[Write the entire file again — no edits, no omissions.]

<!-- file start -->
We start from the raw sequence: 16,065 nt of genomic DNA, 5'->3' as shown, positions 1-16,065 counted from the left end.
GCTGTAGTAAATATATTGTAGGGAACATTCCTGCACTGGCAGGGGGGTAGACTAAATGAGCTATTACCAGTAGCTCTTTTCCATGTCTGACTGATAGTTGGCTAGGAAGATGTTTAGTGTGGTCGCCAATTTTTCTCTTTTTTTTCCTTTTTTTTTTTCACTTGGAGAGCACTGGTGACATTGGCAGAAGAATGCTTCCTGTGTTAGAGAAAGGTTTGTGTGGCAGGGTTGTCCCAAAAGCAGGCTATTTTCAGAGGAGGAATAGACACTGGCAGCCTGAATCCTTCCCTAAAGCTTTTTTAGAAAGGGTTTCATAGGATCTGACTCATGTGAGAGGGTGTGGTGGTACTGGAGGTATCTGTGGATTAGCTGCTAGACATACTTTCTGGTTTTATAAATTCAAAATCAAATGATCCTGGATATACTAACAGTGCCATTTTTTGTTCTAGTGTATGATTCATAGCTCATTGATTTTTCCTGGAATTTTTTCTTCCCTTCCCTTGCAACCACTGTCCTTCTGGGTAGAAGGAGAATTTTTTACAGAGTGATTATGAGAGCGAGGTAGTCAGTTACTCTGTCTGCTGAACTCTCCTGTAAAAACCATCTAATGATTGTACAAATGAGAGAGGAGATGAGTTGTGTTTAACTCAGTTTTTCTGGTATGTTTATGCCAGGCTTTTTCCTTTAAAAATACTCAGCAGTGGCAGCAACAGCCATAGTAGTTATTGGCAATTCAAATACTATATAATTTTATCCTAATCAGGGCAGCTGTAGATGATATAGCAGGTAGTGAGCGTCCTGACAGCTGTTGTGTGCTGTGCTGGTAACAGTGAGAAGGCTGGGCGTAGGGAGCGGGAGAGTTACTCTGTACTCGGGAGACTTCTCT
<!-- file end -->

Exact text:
We start from the raw sequence: 16,065 nt of genomic DNA, 5'->3' as shown, positions 1-16,065 counted from the left end.
GCTGTAGTAAATATATTGTAGGGAACATTCCTGCACTGGCAGGGGGGTAGACTAAATGAGCTATTACCAGTAGCTCTTTTCCATGTCTGACTGATAGTTGGCTAGGAAGATGTTTAGTGTGGTCGCCAATTTTTCTCTTTTTTTTCCTTTTTTTTTTTCACTTGGAGAGCACTGGTGACATTGGCAGAAGAATGCTTCCTGTGTTAGAGAAAGGTTTGTGTGGCAGGGTTGTCCCAAAAGCAGGCTATTTTCAGAGGAGGAATAGACACTGGCAGCCTGAATCCTTCCCTAAAGCTTTTTTAGAAAGGGTTTCATAGGATCTGACTCATGTGAGAGGGTGTGGTGGTACTGGAGGTATCTGTGGATTAGCTGCTAGACATACTTTCTGGTTTTATAAATTCAAAATCAAATGATCCTGGATATACTAACAGTGCCATTTTTTGTTCTAGTGTATGATTCATAGCTCATTGATTTTTCCTGGAATTTTTTCTTCCCTTCCCTTGCAACCACTGTCCTTCTGGGTAGAAGGAGAATTTTTTACAGAGTGATTATGAGAGCGAGGTAGTCAGTTACTCTGTCTGCTGAACTCTCCTGTAAAAACCATCTAATGATTGTACAAATGAGAGAGGAGATGAGTTGTGTTTAACTCAGTTTTTCTGGTATGTTTATGCCAGGCTTTTTCCTTTAAAAATACTCAGCAGTGGCAGCAACAGCCATAGTAGTTATTGGCAATTCAAATACTATATAATTTTATCCTAATCAGGGCAGCTGTAGATGATATAGCAGGTAGTGAGCGTCCTGACAGCTGTTGTGTGCTGTGCTGGTAACAGTGAGAAGGCTGGGCGTAGGGAGCGGGAGAGTTACTCTGTACTCGGGAGACTTCTCT